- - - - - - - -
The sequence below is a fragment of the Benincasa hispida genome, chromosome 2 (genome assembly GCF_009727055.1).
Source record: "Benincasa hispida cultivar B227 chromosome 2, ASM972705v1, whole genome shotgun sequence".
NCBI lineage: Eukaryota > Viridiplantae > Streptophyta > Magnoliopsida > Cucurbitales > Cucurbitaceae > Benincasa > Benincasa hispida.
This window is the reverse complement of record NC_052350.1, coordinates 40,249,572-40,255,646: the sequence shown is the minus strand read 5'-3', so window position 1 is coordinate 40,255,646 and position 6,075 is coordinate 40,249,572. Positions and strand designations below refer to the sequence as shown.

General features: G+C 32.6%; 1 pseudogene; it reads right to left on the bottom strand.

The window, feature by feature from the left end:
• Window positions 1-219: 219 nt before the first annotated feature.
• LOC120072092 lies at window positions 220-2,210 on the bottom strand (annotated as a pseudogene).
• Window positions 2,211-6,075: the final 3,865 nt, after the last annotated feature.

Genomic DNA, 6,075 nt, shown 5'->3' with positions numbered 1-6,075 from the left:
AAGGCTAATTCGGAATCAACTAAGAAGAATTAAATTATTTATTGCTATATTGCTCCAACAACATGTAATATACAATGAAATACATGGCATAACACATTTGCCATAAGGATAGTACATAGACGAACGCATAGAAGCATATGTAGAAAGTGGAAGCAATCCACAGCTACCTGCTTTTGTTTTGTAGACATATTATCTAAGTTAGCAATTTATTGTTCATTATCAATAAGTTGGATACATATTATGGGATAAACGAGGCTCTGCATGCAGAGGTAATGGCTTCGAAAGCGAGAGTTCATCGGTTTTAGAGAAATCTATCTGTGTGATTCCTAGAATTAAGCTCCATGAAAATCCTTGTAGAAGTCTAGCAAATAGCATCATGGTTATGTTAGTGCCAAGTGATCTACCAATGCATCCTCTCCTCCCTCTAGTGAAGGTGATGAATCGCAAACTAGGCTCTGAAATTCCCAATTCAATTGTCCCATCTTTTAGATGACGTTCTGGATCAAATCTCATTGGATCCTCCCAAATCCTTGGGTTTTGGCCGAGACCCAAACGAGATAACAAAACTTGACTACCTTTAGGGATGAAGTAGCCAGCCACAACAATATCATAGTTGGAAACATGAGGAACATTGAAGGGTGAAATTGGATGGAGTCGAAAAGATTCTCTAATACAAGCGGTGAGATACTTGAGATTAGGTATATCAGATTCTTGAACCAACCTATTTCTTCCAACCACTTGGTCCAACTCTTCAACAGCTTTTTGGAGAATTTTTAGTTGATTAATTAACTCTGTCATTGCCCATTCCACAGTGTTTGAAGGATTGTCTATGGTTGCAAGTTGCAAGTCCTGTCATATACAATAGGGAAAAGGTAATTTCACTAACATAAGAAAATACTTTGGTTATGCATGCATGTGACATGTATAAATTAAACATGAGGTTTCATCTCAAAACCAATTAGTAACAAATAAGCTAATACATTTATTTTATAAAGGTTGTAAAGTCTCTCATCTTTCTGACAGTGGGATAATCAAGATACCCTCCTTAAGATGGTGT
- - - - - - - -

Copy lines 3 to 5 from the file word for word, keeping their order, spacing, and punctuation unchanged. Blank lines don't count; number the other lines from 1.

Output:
NCBI lineage: Eukaryota > Viridiplantae > Streptophyta > Magnoliopsida > Cucurbitales > Cucurbitaceae > Benincasa > Benincasa hispida.
This window is the reverse complement of record NC_052350.1, coordinates 40,249,572-40,255,646: the sequence shown is the minus strand read 5'-3', so window position 1 is coordinate 40,255,646 and position 6,075 is coordinate 40,249,572. Positions and strand designations below refer to the sequence as shown.

General features: G+C 32.6%; 1 pseudogene; it reads right to left on the bottom strand.